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    Hi,

    I will start from a book recommendation. If I recall well, Dodelson's book is a good one to look into the topic of CMB fluctuations.

    The variations in matter density can take into account weird behaviors in the thermal evolution of the universe, because the distribution then is not taken to be the Fermi-Dirac but a perturbed version of it. CMB is already (a little) anisotropic in temperatures, of [itex]\delta T/T \sim 10^{-5} [/itex]. This small variation can also lead in matter anisotropies.

    Fourier series come into play because they make things more easy to deal with.
     
  13. Jan 2, 2015 #12

    bapowell

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  14. Jan 3, 2015 #13
    Thanks - I will see if I can find the book you have recommended. Typically, with a course like the one I currently doing, only a small amount of time is spent on each topic before moving on to the next. So it is doubly frustrating if you find yourself not being able to understand anything at all. Cheers
     
  15. Jan 3, 2015 #14
    I keep seeing the word 'constraints' used - eg. "The fact that constraints on one parameter can correlate with constraints on another is known as 'parameter degeneracies'

    Please excuse again the basic level of my question, but I am confused by what they mean in this context by the word 'constraints' and 'parameters' I keep seeing these two words used over and over again. I am used to using them in ordinary every day speech but I just don't get what they are saying in terms of cosmology. Does constraints mean limiting range? And does parameter mean factor or variable? Cheers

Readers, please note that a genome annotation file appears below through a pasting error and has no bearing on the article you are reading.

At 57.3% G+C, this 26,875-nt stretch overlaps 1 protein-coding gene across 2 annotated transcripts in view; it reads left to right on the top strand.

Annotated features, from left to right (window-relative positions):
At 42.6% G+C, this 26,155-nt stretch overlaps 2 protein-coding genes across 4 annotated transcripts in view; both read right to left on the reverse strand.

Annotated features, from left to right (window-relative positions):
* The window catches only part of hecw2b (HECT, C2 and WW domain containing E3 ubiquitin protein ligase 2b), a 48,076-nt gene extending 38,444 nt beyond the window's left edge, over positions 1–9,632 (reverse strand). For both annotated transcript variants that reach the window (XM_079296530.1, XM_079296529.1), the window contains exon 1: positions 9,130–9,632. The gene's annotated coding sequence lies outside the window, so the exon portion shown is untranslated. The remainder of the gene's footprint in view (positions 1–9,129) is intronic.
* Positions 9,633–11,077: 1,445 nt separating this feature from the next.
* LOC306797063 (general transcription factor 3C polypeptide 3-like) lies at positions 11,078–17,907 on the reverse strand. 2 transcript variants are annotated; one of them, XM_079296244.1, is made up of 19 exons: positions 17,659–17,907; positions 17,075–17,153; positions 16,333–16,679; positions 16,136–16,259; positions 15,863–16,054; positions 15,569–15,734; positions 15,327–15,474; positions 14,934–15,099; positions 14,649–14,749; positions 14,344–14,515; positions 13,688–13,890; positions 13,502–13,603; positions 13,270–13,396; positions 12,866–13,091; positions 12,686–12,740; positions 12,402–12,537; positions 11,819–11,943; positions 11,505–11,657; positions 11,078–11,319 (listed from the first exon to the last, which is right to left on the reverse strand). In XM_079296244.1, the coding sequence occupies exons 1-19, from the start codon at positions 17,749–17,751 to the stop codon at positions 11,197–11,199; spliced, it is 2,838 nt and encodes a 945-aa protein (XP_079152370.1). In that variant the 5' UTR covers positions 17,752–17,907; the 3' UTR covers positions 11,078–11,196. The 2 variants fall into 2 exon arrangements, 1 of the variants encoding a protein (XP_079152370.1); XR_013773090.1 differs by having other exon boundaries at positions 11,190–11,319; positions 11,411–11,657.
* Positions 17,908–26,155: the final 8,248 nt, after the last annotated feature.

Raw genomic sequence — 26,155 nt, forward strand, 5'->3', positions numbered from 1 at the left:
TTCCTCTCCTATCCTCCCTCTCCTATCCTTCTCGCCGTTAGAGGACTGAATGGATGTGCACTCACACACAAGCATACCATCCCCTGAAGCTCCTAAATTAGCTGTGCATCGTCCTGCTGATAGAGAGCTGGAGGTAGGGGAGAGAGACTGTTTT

16. Jan 3, 2015 #15

    ChrisVer

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    yes. Contraints are either put by theory or experimental data and they are limits. In the parameter space they correspond to an area/volume that your theory can still exist in. An example, is the cosmological contraint on the sum of neutrino mass which comes from asking for neutrinos not to close the universe density. So you know that their masses sum should not exceed eg [itex]12~eV[/itex]. It can be as well [itex]11~eV[/itex] or [itex]0.1~eV[/itex] (in this context).

    Parameters are parameters. You can see them as variables. But if I recall well, variables are dynamical objects, whereas parameters can be just numbers that are put into your theory and are in general unknown. Eg take the coupling of an unknown dark matter particle X to photons. When you search for the interaction of X with photons, and you find nothing, you can say that the coupling constant (the model parameter) is very small , and give some limits.

    Are you OK with the "parameter degeneracies" term?

    These examples can work with almost everything concerning contraints and parameters, you just have to change the language and look into the technicalities.
     
  17. Jan 4, 2015 #16
    Thanks Chris. That is a great help again. cheers
     
  18. Jan 10, 2015 #17

    cristo

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    I would second this article. @resurgance2001, is this the sort of level that you are looking at (it's not clear what course you are studying...)?